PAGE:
Hedgehog and mouse pawprints

Hedgehog pawprints

A while ago I shared the results of using a black plastic tunnel, inkpads, paper and some tasty mealworms to find out who visits my garden at night. Researchers using this method on a rather larger scale have recently shared results for the UK as a whole.

It turns out that my garden is the exception, rather than the rule. While hedgehogs are regular visitors to my patch, they were found in only 39% of sites surveyed. This is a lower proportion than expected, and is further evidence of the decline in hedgehogs.

The British Hedgehog Preservation Society and the People’s Trust for Endangered Species are now running an even bigger survey using this method, and are looking for volunteers. It’s quick and simple to set up, and can provide some fascinating insights into your nocturnal visitors – why not sign up? Evidence from this larger study may help us to understand why hedgehog numbers are declining, and how we can help them. Go on, give a hog a hand!


4 thoughts on “Hedgehog pawprints”

  1. The British Hedgehog Preservation Society sounds like something out of a Monty Python sketch, don’t you think? Lol. In all honesty I hadn’t heard of them but I do admire these niche organisations. Now, erring onto a rather controversial issue but I do wonder whether any scientists are researching or are thinking of doing so, for the Badger-Hedgehog relationship.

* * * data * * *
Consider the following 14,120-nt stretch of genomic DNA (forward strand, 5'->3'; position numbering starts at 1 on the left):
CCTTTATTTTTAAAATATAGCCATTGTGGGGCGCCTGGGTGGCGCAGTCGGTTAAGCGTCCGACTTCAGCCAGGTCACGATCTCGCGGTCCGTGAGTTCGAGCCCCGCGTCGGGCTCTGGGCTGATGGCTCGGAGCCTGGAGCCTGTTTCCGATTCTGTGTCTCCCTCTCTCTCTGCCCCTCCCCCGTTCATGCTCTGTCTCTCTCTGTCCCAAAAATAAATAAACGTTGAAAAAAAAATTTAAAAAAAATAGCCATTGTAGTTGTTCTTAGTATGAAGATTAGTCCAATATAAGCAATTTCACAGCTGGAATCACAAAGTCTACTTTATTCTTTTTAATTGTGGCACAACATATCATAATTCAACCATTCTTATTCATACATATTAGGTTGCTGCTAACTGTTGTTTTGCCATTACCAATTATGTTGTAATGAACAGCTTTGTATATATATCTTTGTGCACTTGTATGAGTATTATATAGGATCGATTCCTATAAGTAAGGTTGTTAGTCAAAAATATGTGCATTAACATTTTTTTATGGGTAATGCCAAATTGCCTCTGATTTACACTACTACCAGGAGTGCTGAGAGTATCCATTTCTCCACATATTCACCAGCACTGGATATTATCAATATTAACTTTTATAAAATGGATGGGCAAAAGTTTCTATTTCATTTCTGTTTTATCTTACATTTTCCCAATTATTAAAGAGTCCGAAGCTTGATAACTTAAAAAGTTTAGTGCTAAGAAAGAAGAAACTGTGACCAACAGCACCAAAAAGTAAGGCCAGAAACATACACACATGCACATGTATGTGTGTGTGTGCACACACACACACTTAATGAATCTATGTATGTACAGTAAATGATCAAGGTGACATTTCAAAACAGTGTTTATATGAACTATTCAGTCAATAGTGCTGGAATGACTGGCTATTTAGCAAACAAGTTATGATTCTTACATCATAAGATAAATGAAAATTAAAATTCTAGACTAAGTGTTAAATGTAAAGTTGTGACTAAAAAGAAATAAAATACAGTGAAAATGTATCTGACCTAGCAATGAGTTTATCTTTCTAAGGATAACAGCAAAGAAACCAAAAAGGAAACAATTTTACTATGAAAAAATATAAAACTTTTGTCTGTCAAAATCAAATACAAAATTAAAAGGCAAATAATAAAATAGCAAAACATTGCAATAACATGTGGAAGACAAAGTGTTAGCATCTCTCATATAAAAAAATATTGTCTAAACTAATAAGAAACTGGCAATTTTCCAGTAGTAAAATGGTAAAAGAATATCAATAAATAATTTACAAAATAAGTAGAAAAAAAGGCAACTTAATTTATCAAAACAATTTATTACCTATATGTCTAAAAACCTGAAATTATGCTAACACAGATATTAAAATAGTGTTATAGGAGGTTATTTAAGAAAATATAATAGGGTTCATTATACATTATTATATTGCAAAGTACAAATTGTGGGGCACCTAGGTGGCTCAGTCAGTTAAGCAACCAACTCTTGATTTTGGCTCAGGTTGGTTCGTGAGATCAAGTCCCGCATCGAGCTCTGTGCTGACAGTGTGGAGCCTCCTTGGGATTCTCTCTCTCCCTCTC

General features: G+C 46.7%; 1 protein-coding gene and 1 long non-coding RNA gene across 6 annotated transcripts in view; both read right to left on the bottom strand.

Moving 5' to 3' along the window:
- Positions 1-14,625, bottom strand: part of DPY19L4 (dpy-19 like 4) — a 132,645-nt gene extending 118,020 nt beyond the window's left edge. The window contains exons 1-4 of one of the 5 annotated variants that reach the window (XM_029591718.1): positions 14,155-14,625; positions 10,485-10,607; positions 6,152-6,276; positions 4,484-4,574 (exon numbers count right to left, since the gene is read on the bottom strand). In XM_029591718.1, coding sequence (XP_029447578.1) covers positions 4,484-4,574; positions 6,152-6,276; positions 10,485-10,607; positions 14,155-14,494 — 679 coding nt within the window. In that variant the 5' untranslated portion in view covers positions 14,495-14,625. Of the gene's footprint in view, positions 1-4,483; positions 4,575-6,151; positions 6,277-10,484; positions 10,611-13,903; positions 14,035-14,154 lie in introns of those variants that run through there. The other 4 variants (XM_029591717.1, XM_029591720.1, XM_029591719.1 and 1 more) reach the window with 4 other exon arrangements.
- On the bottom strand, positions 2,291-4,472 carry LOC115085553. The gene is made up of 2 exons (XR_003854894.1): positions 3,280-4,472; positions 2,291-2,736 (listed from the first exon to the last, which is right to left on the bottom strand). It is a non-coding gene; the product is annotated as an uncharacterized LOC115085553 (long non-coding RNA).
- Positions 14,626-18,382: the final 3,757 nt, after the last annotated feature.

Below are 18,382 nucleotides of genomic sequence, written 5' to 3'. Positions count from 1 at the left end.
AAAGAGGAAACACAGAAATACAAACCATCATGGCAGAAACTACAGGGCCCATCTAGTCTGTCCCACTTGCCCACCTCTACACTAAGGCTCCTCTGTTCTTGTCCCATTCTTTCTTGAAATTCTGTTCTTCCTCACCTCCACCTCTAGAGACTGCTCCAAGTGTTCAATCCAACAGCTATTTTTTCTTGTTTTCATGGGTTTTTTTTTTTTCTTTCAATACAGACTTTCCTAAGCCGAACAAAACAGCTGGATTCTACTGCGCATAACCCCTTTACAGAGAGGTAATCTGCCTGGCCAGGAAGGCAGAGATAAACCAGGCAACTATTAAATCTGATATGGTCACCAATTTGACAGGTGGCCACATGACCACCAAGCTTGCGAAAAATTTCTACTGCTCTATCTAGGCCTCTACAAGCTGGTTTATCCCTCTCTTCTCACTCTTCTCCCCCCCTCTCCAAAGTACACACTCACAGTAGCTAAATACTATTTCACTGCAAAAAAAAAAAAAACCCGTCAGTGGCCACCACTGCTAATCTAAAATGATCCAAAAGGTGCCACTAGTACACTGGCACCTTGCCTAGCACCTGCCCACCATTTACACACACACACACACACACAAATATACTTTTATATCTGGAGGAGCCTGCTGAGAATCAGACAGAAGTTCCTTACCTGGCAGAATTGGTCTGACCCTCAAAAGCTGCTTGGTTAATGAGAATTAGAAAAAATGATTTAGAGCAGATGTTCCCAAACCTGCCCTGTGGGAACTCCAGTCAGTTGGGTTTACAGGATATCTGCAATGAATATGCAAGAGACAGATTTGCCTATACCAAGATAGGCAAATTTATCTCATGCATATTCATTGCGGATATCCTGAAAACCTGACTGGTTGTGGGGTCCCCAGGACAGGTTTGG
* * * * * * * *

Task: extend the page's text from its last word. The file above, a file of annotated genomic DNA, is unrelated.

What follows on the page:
Best Wishes Annabelle and well done on your recent Blogging anniversary.

    Tony Powell

    1. Thanks Tony!

      Your right about the Monty Python sketch – I wonder if they’d make hedgehogs out to be as dangerous as bunny rabbits with pointy, pointy teeth?

      There has been some research on the impact of culling badgers on hedgehog numbers, linked to the Randomised Badger Culling Trial. A paper published in the journal PLoS ONE earlier this year reports their results – during the 5-year period of the badger cull hedgehog numbers doubled in cull areas, but didn’t change in non-cull areas. Badgers do eat hedgehogs (they’re about the only British predator of hedgehogs, as nothing else can get past the spines), and they also compete with them for food. You can read the paper here – it’s open access.

      1. You’re a star, Thanks. I’ve downloaded the research paper to read at my leisure. Yes, I guess where removal (however contentious it is) takes place, there will be some positive effects on the creatures that are threatened by it. I think the general public at large will slowly have to come around to such possibilities where species are on the brink, as it could be the final throw of the dice for some creatures.

        Best Wishes and Thanks again.

        Tony Powell

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